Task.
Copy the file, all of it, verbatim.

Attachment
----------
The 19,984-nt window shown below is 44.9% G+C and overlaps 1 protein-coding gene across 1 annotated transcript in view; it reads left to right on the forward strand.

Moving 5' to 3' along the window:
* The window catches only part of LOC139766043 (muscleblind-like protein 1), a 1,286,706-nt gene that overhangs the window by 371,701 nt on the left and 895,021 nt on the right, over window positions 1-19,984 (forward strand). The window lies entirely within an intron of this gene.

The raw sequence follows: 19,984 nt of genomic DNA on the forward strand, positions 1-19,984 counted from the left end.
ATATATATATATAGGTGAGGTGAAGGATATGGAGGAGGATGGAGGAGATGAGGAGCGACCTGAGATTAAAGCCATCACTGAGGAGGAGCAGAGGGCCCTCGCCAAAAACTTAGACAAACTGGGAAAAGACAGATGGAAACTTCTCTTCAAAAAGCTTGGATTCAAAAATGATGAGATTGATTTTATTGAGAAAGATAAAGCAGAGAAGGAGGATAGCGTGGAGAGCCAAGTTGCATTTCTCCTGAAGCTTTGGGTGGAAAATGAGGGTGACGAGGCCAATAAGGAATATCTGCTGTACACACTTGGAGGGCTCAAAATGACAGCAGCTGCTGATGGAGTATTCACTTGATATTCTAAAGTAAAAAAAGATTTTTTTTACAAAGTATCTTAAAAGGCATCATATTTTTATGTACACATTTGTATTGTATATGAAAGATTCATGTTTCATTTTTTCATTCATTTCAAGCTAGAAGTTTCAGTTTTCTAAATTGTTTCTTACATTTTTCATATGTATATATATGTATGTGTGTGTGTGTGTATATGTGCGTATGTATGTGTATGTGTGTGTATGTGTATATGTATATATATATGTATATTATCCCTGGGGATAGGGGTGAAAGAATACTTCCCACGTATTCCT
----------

The 19,984-nt window shown below is 44.9% G+C and overlaps 1 protein-coding gene across 1 annotated transcript in view; it reads left to right on the forward strand.

Moving 5' to 3' along the window:
* The window catches only part of LOC139766043 (muscleblind-like protein 1), a 1,286,706-nt gene that overhangs the window by 371,701 nt on the left and 895,021 nt on the right, over window positions 1-19,984 (forward strand). The window lies entirely within an intron of this gene.

The raw sequence follows: 19,984 nt of genomic DNA on the forward strand, positions 1-19,984 counted from the left end.
ATATATATATATAGGTGAGGTGAAGGATATGGAGGAGGATGGAGGAGATGAGGAGCGACCTGAGATTAAAGCCATCACTGAGGAGGAGCAGAGGGCCCTCGCCAAAAACTTAGACAAACTGGGAAAAGACAGATGGAAACTTCTCTTCAAAAAGCTTGGATTCAAAAATGATGAGATTGATTTTATTGAGAAAGATAAAGCAGAGAAGGAGGATAGCGTGGAGAGCCAAGTTGCATTTCTCCTGAAGCTTTGGGTGGAAAATGAGGGTGACGAGGCCAATAAGGAATATCTGCTGTACACACTTGGAGGGCTCAAAATGACAGCAGCTGCTGATGGAGTATTCACTTGATATTCTAAAGTAAAAAAAGATTTTTTTTACAAAGTATCTTAAAAGGCATCATATTTTTATGTACACATTTGTATTGTATATGAAAGATTCATGTTTCATTTTTTCATTCATTTCAAGCTAGAAGTTTCAGTTTTCTAAATTGTTTCTTACATTTTTCATATGTATATATATGTATGTGTGTGTGTGTGTATATGTGCGTATGTATGTGTATGTGTGTGTATGTGTATATGTATATATATATGTATATTATCCCTGGGGATAGGGGTGAAAGAATACTTCCCACGTATTCCT